A general rule of interpretation might be to suspect the sacred image and to generously see more in the profane one than it sees in itself.  If we stand within the dialectical nature of interpretation, ready to go up and down wherever the image may lead us, then we will neither abuse the image by reducing it to our demonic drives nor will we inflate it by casting it in angelic robes (Ibid., p. 74)
It appears to this reader that Levine has been most succinct and far clearer in his above nigh concluding paragraph than he has been at any stage in the present chapter.  I certainly got lost in the thickets of his not overly clear prose.  The reader has a lot of spade work to do to assimilate what he is saying.  I appreciate that he is setting out the philosophical foundations for his theory and practice of Expressive Arts Therapy, but I believe he could have made the task much simpler both for himself and the reader by being clearer and more structured in his approach to this chapter where he appears to be pulling in examples from all over the place willy nilly.

He finishes by telling us that the human being stands somewhere between the demons and the angels and that if we abuse the images offered by the client by faulty and superficial interpretation we will lose our way on the road to healing.  What a pity he did not tell us these things simply at the start of the chapter and then build up an understanding of a two-pronged or dialectical approach to interpretation from there.  I, for one, got lost in the undergrowth of verbiage and seemingly unconnected allusions.  However, I have garnered much from this chapter through hard work, but the reader need not have sweated so much in this task had Levine been clearer and far more logical and structured in building up his argumentation. 

Friday, June 24, 2011

From Fragmentation to Integration 12

The Tension of Opposites

 

A good and healthy energy obtains when there is a healthy tension of opposites.  The old chestnut, which is often quoted, is very true, that is that one can never know the good unless one knows its polar opposite, that is evil.  One cannot know what love is unless one tastes somewhat of its contrary in hate.  We can never know what black is unless we truly realise what white is, and so on a so forth.  This healthy tension of opposites has long been known and long been held up as a value culturally over the years.

Some Jungian Insights:

What adds to the problem of evil is each individual's lack of true or real knowledge of his/her own soul.  Some of us are not aware at all of the Shadow at work in the psyche, while others are in denial of this reality completely.  Universally almost humankind believes that it is merely what its consciousness knows of itself.  In other words once again human beings are living a one-dimensional life, namely merely a conscious one and are forgetting about or actively denying even, that we have an unconscious level to our psyche too.  As Jung says in his short wonderful classic The Undiscovered Self (Routledge, 1958, 2010)  - we are duplex, not simplex creatures.  The level of evil in the world all boils down to humanity's failure to take on board this duplex nature of his psyche which is at once Conscious and Unconscious, Rational and Irrational, Head and Heart, Thinking and Feeling, Head and Gut - call this the principle of opposites that I have described above, if you wish.  Real self-knowledge means that one sets about integrating the two poles by keeping them in a healthy tension as it were.  Jung argues that humankind adds stupidity to his iniquity when s/he regards himself/herself as harmless or innocent.  None of us is harmless and none of us is innocent.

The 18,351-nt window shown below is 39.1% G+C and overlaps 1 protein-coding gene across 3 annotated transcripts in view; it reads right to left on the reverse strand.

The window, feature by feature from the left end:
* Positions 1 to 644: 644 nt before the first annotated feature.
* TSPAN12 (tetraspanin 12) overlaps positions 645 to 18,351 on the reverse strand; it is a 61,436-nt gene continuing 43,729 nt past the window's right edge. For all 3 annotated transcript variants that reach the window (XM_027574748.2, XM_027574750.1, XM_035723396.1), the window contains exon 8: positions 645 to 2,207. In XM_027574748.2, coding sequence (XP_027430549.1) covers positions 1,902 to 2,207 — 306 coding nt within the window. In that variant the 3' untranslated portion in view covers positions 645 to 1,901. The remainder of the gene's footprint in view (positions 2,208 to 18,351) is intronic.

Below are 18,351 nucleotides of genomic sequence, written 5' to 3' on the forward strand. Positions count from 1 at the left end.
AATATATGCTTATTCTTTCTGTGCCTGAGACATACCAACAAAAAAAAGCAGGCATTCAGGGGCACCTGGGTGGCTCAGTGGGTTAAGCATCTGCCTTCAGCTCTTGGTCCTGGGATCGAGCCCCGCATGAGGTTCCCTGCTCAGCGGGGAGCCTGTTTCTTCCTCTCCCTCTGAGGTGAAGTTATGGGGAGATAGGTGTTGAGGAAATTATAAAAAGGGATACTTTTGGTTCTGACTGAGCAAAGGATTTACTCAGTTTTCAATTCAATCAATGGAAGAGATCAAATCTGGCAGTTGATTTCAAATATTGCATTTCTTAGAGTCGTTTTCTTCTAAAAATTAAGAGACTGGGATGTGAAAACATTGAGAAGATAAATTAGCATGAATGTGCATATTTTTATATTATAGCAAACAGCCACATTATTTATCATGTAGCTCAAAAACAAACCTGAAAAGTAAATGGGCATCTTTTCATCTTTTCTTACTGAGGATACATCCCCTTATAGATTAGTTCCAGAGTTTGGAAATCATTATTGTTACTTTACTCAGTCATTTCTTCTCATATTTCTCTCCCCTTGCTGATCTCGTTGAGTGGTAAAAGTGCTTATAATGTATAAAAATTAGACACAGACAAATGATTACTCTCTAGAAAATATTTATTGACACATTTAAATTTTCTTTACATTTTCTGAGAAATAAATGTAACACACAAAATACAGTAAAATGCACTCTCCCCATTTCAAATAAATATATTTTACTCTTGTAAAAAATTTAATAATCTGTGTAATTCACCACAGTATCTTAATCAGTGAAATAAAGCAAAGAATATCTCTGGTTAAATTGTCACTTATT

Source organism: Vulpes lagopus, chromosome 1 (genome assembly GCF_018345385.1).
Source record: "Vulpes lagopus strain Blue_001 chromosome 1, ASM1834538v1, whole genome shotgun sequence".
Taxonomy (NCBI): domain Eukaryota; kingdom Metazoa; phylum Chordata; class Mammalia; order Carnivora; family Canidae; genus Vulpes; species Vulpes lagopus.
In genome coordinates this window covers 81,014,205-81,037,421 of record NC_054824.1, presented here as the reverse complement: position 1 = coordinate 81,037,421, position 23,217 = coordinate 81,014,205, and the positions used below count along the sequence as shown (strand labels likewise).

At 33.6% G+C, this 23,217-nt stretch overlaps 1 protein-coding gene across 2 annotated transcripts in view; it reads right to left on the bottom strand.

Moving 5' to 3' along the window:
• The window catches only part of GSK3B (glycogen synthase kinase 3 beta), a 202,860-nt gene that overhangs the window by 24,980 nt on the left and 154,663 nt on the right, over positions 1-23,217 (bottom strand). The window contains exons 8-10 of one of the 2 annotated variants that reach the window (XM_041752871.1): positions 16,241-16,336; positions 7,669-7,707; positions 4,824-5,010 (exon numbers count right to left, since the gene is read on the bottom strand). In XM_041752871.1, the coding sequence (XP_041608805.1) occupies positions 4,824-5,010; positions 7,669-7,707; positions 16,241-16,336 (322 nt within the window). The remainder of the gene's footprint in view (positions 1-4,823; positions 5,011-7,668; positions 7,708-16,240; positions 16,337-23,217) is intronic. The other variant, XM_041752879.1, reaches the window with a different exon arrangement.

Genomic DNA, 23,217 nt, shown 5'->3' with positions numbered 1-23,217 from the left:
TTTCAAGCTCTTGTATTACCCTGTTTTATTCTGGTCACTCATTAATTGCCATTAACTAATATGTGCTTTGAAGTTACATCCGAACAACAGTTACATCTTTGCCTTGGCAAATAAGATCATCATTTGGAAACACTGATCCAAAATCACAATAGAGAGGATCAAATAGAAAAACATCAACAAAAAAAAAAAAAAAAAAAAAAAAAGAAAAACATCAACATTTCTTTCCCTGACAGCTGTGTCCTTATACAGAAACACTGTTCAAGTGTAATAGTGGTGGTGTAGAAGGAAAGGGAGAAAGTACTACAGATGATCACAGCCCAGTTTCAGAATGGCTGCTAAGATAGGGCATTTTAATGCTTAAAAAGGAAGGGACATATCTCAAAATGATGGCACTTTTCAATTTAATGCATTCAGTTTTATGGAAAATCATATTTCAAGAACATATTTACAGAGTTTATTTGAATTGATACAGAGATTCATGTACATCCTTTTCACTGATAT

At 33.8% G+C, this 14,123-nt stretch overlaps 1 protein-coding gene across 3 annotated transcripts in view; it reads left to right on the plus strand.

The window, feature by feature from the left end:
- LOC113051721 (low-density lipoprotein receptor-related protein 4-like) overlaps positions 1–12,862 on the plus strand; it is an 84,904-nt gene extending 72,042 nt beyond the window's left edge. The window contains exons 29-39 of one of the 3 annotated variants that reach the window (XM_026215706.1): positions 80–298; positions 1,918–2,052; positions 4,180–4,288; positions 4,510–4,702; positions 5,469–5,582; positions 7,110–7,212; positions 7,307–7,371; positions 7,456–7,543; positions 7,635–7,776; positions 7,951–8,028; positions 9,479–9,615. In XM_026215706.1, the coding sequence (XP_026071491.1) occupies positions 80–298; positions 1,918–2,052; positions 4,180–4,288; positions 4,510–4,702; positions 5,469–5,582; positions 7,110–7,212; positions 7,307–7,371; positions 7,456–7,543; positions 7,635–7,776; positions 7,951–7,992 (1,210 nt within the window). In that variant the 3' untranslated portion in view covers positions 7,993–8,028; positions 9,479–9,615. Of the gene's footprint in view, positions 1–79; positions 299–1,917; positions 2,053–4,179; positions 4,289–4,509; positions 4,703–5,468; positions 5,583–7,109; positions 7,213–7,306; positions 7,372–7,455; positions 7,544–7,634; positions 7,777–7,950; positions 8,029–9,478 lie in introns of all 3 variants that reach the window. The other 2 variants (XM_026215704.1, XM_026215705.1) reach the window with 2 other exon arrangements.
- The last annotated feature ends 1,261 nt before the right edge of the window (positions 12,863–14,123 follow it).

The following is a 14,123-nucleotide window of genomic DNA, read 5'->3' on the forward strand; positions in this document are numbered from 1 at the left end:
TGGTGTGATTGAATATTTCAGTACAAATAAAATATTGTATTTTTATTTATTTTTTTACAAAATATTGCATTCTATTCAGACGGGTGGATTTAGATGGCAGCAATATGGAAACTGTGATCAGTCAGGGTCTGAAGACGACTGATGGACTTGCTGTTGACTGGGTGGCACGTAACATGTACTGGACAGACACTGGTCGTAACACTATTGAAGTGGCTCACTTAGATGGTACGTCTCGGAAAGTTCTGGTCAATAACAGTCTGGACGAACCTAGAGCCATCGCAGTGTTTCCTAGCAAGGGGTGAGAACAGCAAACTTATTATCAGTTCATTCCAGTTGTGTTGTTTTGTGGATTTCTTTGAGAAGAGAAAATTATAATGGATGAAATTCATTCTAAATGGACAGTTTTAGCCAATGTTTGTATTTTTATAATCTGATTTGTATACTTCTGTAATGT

Jung spoke about the individuation of the person or psyche while Anthony Storr spoke about the integration of the Self.  Jung maintained that each person had to integrate not alone his/her Shadow but all the subpersonalities that abounded in the unconscious, first by making them conscious and then accepting them as a way to integration.  For example I, Tim Quinlan have many subpersonalities: Me the Expert, Me the Teacher, Me the Professional, Me the Speaker/Lecturer, Me the All-Knowing Ego, Me the Depressive, Me the Broken One, Me the Survivor, Me the Guilty One, and so on and so forth.  I also wear all the appropriate masks that go with each of these subpersonalities which I have learnt to bring to consciousness and frequently ask myself a question like "Which mask am I wearing now?" "Which role am I playing?" "Where is the real me, the integrated me, the individuated me?  Such questions allow me to become ever more and more aware and conscious of myself, of who I might possibly be, of who I am.  And so I believe that this is an insight from Jung, that it is through awareness of all of these possible subpersonalities and the integration of them that I become whole.  I strive never to let one or other of them rule the roost as it were.